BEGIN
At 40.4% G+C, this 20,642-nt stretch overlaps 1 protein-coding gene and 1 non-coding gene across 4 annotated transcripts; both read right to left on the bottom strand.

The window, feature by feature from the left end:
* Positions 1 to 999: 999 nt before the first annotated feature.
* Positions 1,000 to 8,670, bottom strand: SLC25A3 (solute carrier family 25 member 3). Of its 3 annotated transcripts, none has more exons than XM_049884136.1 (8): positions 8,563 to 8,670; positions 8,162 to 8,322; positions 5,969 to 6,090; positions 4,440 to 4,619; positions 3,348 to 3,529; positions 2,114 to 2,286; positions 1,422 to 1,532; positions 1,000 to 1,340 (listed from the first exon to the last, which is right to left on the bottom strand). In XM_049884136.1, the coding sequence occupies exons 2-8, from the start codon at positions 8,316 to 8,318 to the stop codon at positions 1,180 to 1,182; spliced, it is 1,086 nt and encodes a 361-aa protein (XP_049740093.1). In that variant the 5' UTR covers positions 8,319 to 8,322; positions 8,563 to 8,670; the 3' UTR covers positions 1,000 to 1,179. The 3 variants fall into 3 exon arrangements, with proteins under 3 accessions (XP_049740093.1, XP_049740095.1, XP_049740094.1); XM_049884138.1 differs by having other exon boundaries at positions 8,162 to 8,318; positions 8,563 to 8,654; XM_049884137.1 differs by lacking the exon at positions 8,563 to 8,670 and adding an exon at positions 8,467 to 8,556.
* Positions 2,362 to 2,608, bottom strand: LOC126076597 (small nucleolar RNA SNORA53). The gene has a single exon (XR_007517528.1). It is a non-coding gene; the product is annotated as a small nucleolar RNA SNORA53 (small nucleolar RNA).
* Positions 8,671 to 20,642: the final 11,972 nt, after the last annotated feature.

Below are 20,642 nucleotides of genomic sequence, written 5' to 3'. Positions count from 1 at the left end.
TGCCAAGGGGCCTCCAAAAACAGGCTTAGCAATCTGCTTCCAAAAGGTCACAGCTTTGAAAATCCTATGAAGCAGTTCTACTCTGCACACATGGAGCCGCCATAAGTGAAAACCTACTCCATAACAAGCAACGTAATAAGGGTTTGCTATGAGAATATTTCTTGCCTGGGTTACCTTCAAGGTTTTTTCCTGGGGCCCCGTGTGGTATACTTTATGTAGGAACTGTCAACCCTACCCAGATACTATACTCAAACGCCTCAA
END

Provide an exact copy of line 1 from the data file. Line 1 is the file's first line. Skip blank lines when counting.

At 40.4% G+C, this 20,642-nt stretch overlaps 1 protein-coding gene and 1 non-coding gene across 4 annotated transcripts; both read right to left on the bottom strand.